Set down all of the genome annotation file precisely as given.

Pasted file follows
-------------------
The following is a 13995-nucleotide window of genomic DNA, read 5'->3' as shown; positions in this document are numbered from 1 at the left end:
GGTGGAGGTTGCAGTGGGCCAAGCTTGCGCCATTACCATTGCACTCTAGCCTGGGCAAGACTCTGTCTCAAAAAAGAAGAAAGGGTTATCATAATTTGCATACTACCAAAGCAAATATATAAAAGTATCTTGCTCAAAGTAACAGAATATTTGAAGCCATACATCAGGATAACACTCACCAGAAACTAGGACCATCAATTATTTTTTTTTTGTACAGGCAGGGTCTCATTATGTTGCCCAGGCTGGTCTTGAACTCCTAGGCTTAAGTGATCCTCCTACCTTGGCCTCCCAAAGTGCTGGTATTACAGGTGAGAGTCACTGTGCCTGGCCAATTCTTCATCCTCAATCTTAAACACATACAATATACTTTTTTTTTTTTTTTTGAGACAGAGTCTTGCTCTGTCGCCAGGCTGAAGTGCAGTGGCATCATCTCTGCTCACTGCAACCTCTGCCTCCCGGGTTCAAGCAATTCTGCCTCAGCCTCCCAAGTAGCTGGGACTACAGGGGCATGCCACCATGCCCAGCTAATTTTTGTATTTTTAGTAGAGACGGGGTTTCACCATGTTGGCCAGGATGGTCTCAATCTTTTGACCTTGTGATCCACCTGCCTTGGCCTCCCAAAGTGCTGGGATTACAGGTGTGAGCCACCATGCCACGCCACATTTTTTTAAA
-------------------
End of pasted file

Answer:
The following is a 13995-nucleotide window of genomic DNA, read 5'->3' as shown; positions in this document are numbered from 1 at the left end:
GGTGGAGGTTGCAGTGGGCCAAGCTTGCGCCATTACCATTGCACTCTAGCCTGGGCAAGACTCTGTCTCAAAAAAGAAGAAAGGGTTATCATAATTTGCATACTACCAAAGCAAATATATAAAAGTATCTTGCTCAAAGTAACAGAATATTTGAAGCCATACATCAGGATAACACTCACCAGAAACTAGGACCATCAATTATTTTTTTTTTGTACAGGCAGGGTCTCATTATGTTGCCCAGGCTGGTCTTGAACTCCTAGGCTTAAGTGATCCTCCTACCTTGGCCTCCCAAAGTGCTGGTATTACAGGTGAGAGTCACTGTGCCTGGCCAATTCTTCATCCTCAATCTTAAACACATACAATATACTTTTTTTTTTTTTTTTGAGACAGAGTCTTGCTCTGTCGCCAGGCTGAAGTGCAGTGGCATCATCTCTGCTCACTGCAACCTCTGCCTCCCGGGTTCAAGCAATTCTGCCTCAGCCTCCCAAGTAGCTGGGACTACAGGGGCATGCCACCATGCCCAGCTAATTTTTGTATTTTTAGTAGAGACGGGGTTTCACCATGTTGGCCAGGATGGTCTCAATCTTTTGACCTTGTGATCCACCTGCCTTGGCCTCCCAAAGTGCTGGGATTACAGGTGTGAGCCACCATGCCACGCCACATTTTTTTAAA